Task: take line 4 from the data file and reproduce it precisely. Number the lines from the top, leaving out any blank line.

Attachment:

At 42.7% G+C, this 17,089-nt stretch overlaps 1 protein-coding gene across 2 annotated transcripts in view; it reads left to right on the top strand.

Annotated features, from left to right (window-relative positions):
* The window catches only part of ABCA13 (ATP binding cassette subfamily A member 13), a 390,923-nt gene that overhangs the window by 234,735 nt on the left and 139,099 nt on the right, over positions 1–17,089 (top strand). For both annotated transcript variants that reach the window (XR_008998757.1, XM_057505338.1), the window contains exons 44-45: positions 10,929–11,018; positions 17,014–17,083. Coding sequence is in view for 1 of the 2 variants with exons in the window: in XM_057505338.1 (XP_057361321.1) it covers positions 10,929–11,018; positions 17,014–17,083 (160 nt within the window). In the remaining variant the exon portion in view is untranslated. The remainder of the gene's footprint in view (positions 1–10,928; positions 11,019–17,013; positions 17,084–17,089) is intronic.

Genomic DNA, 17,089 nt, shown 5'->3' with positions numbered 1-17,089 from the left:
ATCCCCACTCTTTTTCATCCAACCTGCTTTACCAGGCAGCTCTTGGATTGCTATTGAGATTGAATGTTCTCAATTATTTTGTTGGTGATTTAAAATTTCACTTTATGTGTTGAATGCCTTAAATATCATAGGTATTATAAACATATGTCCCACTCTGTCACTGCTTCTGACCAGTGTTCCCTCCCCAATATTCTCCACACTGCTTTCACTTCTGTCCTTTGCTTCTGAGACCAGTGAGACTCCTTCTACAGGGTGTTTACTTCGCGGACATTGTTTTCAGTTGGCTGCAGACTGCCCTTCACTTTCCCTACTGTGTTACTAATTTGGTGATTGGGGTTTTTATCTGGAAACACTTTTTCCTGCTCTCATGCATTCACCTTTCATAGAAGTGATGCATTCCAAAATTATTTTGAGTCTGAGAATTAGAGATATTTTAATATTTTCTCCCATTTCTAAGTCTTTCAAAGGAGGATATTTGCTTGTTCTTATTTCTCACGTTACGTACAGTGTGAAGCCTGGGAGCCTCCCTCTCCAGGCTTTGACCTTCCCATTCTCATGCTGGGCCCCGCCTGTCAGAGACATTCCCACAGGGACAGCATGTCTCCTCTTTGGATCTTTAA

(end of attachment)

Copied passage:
Genomic DNA, 17,089 nt, shown 5'->3' with positions numbered 1-17,089 from the left: